TRUTH: The EU and the UK produce arguably the most technically advanced cars in the world, especially in safety and efficiency, and EU automotive rules are often the basis for global regulations. If the UK wants to sell cars to the EU and other global markets, it must comply with these rules. We currently have a say in their creation. We won’t once we leave but we will still have to abide by them.
MYTH 8: Leaving with no deal will mean more automotive jobs for British people
TRUTH: ‘No deal’ will cost jobs, not create them. Thousands of cuts have already been announced, with one in eight companies reducing headcount as part of contingency planning.3 The sector depends on accessing talent; we develop our own but look globally for the best people to fill any skills gaps and need our UK employees to develop international experience.
MYTH 9: We can readily strike trade deals with big global automotive markets
TRUTH: Recent announcements have shown how difficult it is to replicate trade deals, never mind strike new ones. Free trade agreements such as those between the EU and Canada and Japan take many years to negotiate and agree, and negotiating strength depends on size. The UK is large and relatively affluent but small compared with the EU, China, US, Japan and other countries.
MYTH 10: Tariffs would give UK auto manufacturers a competitive advantage at home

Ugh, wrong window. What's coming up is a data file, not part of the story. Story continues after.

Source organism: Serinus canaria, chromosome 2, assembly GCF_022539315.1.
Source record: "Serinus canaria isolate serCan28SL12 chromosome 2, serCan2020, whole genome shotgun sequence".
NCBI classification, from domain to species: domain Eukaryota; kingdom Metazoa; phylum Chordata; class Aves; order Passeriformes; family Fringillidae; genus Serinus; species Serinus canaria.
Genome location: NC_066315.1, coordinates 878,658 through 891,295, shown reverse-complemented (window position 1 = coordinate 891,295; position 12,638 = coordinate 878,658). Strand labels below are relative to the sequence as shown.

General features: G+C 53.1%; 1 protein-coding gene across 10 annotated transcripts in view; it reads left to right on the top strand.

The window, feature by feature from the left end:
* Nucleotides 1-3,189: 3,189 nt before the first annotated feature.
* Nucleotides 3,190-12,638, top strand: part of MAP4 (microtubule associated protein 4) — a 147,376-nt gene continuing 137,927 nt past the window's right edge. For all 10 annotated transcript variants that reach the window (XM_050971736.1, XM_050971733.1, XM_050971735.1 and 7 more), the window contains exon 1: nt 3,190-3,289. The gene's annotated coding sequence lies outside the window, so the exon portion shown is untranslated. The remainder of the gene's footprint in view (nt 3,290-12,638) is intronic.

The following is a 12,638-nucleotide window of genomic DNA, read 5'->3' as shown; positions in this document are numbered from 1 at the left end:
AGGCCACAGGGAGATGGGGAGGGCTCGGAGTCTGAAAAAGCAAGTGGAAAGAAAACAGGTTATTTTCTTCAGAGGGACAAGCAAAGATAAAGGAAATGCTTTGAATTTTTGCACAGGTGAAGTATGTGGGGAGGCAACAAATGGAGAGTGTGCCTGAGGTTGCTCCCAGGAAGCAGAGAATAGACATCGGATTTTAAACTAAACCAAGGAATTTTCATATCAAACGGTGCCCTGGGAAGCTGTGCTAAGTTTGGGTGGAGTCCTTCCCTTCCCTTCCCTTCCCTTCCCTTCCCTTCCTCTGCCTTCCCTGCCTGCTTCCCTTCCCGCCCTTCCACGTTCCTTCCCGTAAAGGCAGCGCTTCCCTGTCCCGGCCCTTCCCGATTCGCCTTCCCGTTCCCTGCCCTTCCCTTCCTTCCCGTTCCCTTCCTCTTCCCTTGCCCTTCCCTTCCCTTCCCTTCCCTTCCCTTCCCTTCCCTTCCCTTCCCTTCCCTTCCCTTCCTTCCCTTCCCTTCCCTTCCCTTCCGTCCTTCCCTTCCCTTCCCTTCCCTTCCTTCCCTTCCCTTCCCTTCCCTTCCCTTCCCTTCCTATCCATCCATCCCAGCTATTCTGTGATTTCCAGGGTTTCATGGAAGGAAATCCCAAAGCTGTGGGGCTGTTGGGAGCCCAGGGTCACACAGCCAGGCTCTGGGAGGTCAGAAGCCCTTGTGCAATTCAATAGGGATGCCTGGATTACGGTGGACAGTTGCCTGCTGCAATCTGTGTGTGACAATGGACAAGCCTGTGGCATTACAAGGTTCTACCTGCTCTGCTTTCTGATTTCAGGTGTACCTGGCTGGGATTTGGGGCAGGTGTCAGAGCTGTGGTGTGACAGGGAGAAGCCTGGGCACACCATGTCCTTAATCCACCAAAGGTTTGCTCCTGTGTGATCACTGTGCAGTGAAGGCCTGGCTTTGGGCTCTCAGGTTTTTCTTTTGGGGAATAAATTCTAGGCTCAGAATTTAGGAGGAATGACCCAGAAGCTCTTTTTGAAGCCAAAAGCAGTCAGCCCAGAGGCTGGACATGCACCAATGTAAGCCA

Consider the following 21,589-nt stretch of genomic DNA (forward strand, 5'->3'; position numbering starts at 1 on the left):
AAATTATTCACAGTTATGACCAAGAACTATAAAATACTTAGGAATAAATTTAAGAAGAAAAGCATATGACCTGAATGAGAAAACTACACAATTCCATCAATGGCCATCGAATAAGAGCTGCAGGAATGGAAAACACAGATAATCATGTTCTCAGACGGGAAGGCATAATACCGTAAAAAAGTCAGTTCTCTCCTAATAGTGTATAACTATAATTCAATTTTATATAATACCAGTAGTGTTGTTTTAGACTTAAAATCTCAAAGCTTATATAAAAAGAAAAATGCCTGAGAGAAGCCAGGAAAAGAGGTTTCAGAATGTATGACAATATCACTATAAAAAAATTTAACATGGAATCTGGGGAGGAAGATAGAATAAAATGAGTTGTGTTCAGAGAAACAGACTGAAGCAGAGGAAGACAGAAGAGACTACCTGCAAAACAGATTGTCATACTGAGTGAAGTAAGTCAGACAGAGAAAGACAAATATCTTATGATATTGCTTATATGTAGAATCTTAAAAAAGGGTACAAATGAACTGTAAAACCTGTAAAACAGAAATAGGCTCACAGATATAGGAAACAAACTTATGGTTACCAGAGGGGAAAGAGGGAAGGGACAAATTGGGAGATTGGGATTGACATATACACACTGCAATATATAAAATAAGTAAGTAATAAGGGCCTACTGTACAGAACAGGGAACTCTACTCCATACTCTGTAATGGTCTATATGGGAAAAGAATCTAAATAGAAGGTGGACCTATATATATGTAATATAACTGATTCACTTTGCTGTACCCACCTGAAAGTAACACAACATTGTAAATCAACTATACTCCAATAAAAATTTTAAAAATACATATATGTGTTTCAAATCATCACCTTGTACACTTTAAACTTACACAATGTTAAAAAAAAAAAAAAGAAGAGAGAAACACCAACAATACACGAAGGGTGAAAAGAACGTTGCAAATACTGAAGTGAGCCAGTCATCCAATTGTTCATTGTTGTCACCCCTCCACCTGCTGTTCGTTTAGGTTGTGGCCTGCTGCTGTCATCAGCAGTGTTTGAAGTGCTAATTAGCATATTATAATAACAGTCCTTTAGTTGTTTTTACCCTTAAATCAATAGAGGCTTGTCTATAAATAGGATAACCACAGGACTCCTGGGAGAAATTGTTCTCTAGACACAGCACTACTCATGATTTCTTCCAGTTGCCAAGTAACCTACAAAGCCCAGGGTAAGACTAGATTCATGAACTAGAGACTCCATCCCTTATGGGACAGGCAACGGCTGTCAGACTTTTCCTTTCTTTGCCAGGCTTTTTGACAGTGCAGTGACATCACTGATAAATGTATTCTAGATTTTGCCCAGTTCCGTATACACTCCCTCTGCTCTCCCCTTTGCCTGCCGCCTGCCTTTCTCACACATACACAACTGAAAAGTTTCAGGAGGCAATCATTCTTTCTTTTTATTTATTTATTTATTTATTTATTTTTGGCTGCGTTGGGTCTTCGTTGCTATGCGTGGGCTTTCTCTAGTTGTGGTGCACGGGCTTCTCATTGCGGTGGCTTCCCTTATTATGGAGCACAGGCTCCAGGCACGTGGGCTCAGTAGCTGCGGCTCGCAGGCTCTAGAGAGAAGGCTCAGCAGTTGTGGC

TRUTH: Only 12% of cars sold here in the UK are built here. We export more than 80% of the cars we produce, with two-thirds of these sold in the EU and markets such as Canada, Japan, South Korea and Turkey with which the EU has preferential trade agreements. Tariffs would disadvantage UK car manufacturers in all of these markets.
MYTH 11: The UK could use import tariffs to support the automotive industry
TRUTH: Using tariffs to support domestic industry is strictly regulated under World Trade Organisation rules. Some financial support is allowed but other countries could retaliate by taxing imports of the subsidised vehicle or component to protect their own industries. This would undermine the automotive industry’s principle of free and fair trade.
MYTH 12: The German car industry sells 750,000 cars in the UK – it will demand a deal to protect its own interests
TRUTH: The German and EU car industries have been clear: the single market matters more to them than a deal with the UK. The UK is an important car market but it only accounts for around 10% of EU production volumes,4 while we ship more than 40% of everything we make to customers in the EU.
MYTH 13: The demise of UK automotive manufacturing would be a price worth paying for ‘no deal’; the economy would cope without it
TRUTH: Automotive manufacturing is one of the UK’s most important economic pillars, producing high value goods, creating skilled jobs and driving exports. It delivers an annual £82 billion direct to the Treasury, employs 186,000 people and supports local economies, and is responsible for 13% of the UK’s export in goods. However, the true scale of its contribution is significantly larger, at around £202 billion5 once the impact on adjacent sectors, including raw materials; R&D; logistics; retail; finance; insurance; tech and more are taken into account.